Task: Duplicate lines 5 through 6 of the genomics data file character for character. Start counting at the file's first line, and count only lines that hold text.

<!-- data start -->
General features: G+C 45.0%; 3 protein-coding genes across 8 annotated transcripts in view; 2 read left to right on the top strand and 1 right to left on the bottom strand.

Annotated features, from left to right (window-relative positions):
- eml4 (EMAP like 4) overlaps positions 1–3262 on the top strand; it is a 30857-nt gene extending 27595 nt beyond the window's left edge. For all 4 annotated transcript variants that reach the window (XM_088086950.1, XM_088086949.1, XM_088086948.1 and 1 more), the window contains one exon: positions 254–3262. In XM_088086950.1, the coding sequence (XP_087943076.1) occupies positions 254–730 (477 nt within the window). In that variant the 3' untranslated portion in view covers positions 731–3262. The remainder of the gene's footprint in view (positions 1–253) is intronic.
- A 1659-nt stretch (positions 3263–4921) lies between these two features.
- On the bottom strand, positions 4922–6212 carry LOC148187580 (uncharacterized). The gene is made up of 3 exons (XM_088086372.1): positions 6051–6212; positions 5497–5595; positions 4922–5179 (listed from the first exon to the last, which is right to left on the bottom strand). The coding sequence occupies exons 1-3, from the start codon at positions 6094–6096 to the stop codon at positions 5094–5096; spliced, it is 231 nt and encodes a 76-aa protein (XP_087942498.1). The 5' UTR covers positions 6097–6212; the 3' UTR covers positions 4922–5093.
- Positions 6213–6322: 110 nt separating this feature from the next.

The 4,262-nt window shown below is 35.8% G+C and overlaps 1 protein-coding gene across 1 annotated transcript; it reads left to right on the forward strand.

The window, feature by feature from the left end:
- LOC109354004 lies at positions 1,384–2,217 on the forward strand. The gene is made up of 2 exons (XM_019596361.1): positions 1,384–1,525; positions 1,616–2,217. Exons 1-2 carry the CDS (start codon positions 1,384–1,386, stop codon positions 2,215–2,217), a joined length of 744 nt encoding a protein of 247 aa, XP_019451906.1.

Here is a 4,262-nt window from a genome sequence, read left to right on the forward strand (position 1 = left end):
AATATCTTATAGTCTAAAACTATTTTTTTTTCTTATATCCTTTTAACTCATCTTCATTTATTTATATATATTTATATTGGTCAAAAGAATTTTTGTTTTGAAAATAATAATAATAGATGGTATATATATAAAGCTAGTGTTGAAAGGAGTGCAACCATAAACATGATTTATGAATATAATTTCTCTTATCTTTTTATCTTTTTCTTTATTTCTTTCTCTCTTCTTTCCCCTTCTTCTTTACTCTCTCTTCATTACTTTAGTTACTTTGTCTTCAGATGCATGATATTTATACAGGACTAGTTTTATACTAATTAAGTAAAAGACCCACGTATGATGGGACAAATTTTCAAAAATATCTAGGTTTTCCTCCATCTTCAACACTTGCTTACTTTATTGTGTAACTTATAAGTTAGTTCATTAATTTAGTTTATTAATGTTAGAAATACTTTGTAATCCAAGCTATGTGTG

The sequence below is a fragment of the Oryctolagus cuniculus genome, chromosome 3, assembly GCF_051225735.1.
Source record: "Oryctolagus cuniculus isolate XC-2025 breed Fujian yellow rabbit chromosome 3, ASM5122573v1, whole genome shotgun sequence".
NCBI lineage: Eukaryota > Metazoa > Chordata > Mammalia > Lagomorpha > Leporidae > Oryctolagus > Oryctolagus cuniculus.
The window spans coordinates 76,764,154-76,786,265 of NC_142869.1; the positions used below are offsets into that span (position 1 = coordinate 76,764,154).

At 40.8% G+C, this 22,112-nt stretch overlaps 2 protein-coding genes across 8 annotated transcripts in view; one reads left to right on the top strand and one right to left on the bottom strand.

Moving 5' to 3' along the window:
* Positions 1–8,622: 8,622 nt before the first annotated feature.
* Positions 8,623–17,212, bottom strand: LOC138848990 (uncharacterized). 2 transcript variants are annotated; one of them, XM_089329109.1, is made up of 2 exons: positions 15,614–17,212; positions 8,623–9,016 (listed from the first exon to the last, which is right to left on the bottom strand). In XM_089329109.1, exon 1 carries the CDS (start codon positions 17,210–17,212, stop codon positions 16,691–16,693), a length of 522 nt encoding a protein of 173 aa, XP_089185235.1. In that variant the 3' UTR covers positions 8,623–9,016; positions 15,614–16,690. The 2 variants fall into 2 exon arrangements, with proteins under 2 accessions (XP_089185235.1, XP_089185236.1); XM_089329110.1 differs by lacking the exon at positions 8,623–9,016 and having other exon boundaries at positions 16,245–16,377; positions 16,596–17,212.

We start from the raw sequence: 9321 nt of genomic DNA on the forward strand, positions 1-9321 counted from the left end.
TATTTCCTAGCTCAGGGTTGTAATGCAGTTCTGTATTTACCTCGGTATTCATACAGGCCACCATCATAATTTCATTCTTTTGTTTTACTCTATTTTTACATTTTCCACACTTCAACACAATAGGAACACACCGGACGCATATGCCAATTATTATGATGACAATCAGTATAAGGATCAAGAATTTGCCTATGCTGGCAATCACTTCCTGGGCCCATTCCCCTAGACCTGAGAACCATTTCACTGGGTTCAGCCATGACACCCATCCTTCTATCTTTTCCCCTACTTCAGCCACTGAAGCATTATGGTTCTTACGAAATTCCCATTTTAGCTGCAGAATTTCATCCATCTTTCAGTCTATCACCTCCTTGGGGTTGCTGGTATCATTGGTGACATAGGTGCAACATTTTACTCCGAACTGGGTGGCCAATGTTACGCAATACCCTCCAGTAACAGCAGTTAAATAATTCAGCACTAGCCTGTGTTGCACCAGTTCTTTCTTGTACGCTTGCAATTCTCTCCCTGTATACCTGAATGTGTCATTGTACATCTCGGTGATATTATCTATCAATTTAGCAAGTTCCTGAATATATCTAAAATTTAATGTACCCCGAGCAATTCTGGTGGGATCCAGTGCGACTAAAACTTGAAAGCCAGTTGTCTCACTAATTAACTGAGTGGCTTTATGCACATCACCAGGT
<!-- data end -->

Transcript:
- On the bottom strand, positions 4922–6212 carry LOC148187580 (uncharacterized). The gene is made up of 3 exons (XM_088086372.1): positions 6051–6212; positions 5497–5595; positions 4922–5179 (listed from the first exon to the last, which is right to left on the bottom strand). The coding sequence occupies exons 1-3, from the start codon at positions 6094–6096 to the stop codon at positions 5094–5096; spliced, it is 231 nt and encodes a 76-aa protein (XP_087942498.1). The 5' UTR covers positions 6097–6212; the 3' UTR covers positions 4922–5093.
- Positions 6213–6322: 110 nt separating this feature from the next.